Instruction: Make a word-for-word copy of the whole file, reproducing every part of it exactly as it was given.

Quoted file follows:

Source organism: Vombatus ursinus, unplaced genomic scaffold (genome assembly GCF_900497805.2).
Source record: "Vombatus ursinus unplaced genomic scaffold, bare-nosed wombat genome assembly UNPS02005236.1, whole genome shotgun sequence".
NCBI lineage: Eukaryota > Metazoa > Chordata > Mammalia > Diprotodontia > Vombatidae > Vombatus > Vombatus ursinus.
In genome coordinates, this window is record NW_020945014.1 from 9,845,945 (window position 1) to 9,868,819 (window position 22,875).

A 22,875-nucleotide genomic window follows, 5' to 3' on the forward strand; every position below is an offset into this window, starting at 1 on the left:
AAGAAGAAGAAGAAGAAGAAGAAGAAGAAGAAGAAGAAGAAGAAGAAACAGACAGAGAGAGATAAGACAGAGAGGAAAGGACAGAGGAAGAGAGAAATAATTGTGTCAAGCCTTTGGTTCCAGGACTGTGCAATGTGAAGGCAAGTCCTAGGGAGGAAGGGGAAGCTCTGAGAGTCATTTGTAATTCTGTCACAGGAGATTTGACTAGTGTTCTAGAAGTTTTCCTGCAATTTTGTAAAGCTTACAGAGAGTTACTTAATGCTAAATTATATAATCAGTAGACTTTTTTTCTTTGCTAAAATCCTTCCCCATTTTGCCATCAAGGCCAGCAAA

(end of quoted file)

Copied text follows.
Source organism: Vombatus ursinus, unplaced genomic scaffold (genome assembly GCF_900497805.2).
Source record: "Vombatus ursinus unplaced genomic scaffold, bare-nosed wombat genome assembly UNPS02005236.1, whole genome shotgun sequence".
NCBI lineage: Eukaryota > Metazoa > Chordata > Mammalia > Diprotodontia > Vombatidae > Vombatus > Vombatus ursinus.
In genome coordinates, this window is record NW_020945014.1 from 9,845,945 (window position 1) to 9,868,819 (window position 22,875).

A 22,875-nucleotide genomic window follows, 5' to 3' on the forward strand; every position below is an offset into this window, starting at 1 on the left:
AAGAAGAAGAAGAAGAAGAAGAAGAAGAAGAAGAAGAAGAAGAAGAAACAGACAGAGAGAGATAAGACAGAGAGGAAAGGACAGAGGAAGAGAGAAATAATTGTGTCAAGCCTTTGGTTCCAGGACTGTGCAATGTGAAGGCAAGTCCTAGGGAGGAAGGGGAAGCTCTGAGAGTCATTTGTAATTCTGTCACAGGAGATTTGACTAGTGTTCTAGAAGTTTTCCTGCAATTTTGTAAAGCTTACAGAGAGTTACTTAATGCTAAATTATATAATCAGTAGACTTTTTTTCTTTGCTAAAATCCTTCCCCATTTTGCCATCAAGGCCAGCAAA